DAMASCUS, Syria -- Hell came to Damascus months ago. It's loud and scary in Syria's capital. But now, this week, something seems different.
It feels worse. And that makes Leena feel better.
The Damascus resident, who sides with the rebellion, says it means the forces fighting to oust President Bashar al-Assad are winning.
"The rebels are winning, can you see?" she insisted during a Skype call Wednesday. "The regime feels threatened. They are scared. You can feel it here. It's so tense."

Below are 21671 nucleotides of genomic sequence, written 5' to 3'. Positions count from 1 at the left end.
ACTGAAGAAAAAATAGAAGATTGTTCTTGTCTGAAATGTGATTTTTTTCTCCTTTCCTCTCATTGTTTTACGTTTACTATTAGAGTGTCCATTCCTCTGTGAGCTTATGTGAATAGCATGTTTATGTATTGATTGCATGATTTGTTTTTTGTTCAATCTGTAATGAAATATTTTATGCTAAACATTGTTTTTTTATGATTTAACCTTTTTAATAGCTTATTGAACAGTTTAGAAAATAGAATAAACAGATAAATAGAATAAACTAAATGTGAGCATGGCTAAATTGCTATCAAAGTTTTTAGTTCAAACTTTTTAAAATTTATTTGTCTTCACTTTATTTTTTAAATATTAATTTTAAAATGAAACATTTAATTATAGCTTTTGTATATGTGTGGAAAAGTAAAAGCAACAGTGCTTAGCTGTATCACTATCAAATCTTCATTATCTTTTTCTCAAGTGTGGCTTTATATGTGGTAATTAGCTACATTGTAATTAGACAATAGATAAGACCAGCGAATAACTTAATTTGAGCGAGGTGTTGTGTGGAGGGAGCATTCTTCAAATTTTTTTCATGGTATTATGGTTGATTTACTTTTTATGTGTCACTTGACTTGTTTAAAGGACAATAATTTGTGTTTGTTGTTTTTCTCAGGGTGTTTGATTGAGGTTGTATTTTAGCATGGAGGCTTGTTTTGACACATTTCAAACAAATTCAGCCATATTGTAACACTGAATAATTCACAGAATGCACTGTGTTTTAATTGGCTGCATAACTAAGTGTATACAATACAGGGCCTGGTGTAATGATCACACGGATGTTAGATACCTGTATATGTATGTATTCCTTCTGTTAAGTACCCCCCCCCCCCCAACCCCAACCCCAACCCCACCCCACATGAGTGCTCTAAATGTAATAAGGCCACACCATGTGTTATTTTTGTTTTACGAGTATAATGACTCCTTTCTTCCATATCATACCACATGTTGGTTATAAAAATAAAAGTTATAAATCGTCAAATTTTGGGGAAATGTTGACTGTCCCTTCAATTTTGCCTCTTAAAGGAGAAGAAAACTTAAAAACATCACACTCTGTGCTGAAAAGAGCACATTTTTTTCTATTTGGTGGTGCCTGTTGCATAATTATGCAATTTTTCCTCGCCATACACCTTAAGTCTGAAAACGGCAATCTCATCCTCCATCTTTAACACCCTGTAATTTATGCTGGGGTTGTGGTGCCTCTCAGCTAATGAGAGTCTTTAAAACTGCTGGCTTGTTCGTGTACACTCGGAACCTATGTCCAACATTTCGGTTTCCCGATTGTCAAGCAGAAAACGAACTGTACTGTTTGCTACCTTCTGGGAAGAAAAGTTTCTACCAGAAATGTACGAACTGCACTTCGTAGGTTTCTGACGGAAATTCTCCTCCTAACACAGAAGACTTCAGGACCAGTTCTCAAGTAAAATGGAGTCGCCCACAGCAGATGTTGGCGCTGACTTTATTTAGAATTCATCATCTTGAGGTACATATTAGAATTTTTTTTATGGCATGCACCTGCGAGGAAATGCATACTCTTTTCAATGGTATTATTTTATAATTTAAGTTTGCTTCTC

Leena, a former teacher in her 30s, told CNN that she's hearing more helicopters hovering over her home this week. Traffic near the presidential palace is more hectic. Checkpoints are more intense. Blink, she said, and the price of gas goes higher.
But the chaos, the uncertainty and booms of shells landing that keep her awake at night, now fill her with hope.
Damascus is the seat of al-Assad's power. Rebel forces seem to be fighting harder than ever in the capital and, according to analysts and on-the-ground observers like Leena, al-Assad is acting like a boxer who fears his own knock-out is coming.
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